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Mental Fatigue

August 31st, 2018

“Our fatigue is often caused not by work, but by worry, frustration and resentment”

- Dale Carnegie

Feeling Tired? Wake Up From Mental Fatigue

Most of us are, in one way or another. Whether it’s from work, family, running after kids, or simply insomnia, we all deal with feeling tired in one way or another. For some, this sense of feeling tired can be short-lived and overcome by making simple changes, for others it can turn into long-term exhaustion and fatigue.

mental fatigue Exhausted African American worker fell asleep at workplace

Types of Fatigue

Fatigue can be categorized into two categories:

Physical fatigue

  • Exhaustion from the repetition of muscle movements and actions

Mental fatigue

  • Exhaustion from constant and extended periods of cognitive activity
  • Results in a decrease in cognitive performance

Why is Mental Fatigue So Troublesome?

According to a recent study, “mental fatigue represents a failure to complete mental tasks that require self-motivation and internal cues in the absence of demonstrable cognitive failure or motor weakness. Thus, mental fatigue decreases sufferers’ work or study efficiency in daily life”. Because suffering from mental fatigue can have such an impact on the rest of our daily lives, this can become a much bigger problem.

For example, let’s say you are working overtime to finish a project deadline for your boss. Due to the constant time, energy, and brain activity involved, this work is bound to have an effect on other aspects of your life, such as your sleep habits, healthy meal choices, exercise, keeping up with your social life, making time for family, the list goes on and on. The point is, developing mental fatigue from prolonged periods of work and stress can impact the rest of our lives, in an unhealthy way, both physically and mentally.

Symptoms of Mental Fatigue

unhappy woman suffering from mental fatigue stress at home


Feeling fatigued mentally can create stress. Stress about whatever the issue is that has caused the mental fatigue in the first place, or about other aspects of our lives. This stress, or anxiety, may cause feelings of worry, fear, nervousness, and many other emotions that create uncertainty.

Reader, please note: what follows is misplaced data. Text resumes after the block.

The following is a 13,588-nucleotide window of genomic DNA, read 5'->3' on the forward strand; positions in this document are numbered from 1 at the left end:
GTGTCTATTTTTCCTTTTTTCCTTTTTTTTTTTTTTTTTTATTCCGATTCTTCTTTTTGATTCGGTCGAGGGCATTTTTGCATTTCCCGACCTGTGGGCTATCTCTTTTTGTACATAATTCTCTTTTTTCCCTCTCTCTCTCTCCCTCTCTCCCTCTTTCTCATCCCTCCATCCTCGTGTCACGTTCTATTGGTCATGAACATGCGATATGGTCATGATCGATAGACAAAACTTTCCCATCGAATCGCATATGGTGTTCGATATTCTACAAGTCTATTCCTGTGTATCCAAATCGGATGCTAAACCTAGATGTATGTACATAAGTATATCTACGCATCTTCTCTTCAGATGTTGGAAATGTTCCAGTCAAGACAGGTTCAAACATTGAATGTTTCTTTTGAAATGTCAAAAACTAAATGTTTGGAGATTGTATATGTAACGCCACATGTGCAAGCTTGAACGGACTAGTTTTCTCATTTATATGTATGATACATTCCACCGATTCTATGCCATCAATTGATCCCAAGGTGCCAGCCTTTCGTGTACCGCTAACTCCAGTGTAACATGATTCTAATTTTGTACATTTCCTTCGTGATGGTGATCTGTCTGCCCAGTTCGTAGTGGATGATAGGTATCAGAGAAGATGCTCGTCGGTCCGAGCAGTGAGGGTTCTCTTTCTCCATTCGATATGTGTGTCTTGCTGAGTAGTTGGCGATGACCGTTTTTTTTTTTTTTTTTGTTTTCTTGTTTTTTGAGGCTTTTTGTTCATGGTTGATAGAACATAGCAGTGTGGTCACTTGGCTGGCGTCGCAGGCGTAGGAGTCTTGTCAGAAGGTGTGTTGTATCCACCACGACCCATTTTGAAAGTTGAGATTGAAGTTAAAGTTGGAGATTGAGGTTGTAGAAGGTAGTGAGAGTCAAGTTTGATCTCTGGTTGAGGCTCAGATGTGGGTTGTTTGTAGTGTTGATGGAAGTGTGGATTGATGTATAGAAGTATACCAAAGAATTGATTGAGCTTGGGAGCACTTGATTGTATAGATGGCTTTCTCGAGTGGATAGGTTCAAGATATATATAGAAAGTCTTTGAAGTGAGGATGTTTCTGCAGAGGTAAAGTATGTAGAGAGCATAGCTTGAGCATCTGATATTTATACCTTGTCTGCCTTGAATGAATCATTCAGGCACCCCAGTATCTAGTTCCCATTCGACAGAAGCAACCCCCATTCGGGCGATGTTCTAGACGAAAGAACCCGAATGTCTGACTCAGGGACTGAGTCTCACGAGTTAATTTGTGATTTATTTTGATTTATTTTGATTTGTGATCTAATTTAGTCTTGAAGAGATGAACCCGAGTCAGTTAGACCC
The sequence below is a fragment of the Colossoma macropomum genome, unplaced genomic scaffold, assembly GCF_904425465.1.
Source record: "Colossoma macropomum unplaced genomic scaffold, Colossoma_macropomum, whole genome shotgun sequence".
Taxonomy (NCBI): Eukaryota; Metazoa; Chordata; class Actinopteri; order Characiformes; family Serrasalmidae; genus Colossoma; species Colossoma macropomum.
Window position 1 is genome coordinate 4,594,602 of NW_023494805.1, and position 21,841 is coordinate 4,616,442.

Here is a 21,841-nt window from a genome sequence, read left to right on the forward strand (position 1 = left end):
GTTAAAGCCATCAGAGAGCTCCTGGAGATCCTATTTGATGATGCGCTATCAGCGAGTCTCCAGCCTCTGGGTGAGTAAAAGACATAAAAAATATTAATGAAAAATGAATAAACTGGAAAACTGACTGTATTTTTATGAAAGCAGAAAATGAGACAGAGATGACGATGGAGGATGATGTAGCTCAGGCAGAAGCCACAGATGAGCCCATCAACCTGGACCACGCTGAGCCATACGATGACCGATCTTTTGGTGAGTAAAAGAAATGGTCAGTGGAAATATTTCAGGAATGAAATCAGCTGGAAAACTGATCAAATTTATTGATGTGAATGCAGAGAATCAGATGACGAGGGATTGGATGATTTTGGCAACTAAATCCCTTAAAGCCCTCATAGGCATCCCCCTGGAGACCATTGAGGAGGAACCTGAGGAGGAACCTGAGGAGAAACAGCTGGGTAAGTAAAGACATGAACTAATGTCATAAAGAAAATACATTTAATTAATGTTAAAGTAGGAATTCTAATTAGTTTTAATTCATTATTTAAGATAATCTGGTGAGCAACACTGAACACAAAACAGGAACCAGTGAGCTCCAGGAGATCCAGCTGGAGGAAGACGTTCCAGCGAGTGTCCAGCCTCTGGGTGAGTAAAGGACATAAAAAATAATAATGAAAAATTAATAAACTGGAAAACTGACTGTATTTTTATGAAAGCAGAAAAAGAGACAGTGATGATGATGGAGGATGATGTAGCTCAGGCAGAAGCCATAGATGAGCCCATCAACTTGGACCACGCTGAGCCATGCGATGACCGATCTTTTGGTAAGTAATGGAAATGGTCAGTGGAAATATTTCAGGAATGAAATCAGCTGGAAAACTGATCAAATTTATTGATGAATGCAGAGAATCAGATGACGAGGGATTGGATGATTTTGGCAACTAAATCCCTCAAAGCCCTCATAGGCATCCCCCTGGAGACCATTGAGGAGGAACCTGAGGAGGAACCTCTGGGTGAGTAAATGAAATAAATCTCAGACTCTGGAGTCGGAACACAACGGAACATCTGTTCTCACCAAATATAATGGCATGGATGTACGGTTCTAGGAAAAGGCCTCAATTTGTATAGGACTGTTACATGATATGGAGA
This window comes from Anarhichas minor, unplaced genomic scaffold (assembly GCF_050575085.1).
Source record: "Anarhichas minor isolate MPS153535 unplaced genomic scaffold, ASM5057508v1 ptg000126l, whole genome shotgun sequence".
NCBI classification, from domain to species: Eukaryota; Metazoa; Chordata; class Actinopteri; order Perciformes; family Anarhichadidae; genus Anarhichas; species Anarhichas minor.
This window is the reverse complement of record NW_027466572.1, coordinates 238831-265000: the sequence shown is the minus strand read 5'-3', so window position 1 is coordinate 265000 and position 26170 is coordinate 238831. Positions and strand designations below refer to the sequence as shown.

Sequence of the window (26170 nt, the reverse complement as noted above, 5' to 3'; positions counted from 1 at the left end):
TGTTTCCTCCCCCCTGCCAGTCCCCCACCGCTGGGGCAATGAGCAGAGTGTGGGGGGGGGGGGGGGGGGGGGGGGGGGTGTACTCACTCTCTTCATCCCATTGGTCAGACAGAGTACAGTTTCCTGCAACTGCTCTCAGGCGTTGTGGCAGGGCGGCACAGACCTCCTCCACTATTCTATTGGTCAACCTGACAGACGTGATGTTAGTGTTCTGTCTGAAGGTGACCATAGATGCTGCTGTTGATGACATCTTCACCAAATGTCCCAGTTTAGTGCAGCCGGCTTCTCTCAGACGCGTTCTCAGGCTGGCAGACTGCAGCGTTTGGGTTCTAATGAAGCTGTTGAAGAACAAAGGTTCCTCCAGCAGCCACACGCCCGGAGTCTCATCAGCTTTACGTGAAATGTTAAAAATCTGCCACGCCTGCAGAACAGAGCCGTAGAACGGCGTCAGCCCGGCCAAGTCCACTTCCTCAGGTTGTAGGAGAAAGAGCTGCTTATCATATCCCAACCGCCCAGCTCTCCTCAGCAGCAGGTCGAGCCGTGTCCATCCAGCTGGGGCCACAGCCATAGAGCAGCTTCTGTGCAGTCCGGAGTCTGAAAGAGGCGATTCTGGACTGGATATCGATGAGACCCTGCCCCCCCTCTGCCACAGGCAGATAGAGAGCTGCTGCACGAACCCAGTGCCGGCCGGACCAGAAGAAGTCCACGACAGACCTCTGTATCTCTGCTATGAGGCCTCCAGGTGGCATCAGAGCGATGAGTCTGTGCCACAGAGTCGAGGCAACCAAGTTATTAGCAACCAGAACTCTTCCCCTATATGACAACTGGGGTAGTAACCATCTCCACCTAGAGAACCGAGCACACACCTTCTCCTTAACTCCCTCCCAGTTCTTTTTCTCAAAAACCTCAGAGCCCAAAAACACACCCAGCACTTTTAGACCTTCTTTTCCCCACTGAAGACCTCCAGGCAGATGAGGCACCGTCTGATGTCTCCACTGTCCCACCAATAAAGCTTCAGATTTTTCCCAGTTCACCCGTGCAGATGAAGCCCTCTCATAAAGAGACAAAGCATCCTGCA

Depression is a serious mental condition that can be characterized by negative feelings and thoughts about oneself and the world around them. Feeling hopeless and finding it hard to find positivity in your day-to-day life is another way one may be experiencing depression. When a person is mentally fatigued, the anxiety caused by an overwhelming amount of stress can send a person into feeling beat. Experiencing feelings of depression is not something that should be taken lightly. If you are worried that you may be depressed, please seek professional guidance.


Sometimes mental fatigue can cause insomnia. Insomnia is characterized by issues revolving around sleep, most commonly, the inability to sleep. You may find yourself having problems with sleep if you are anxious or in a constant state of feeling concerned about issues going on in your life, whether work or family-related. A lack of sleep develops into daytime drowsiness which then results in poor decision-making, poor eating and exercise habits, and the inability to perform on a daily basis.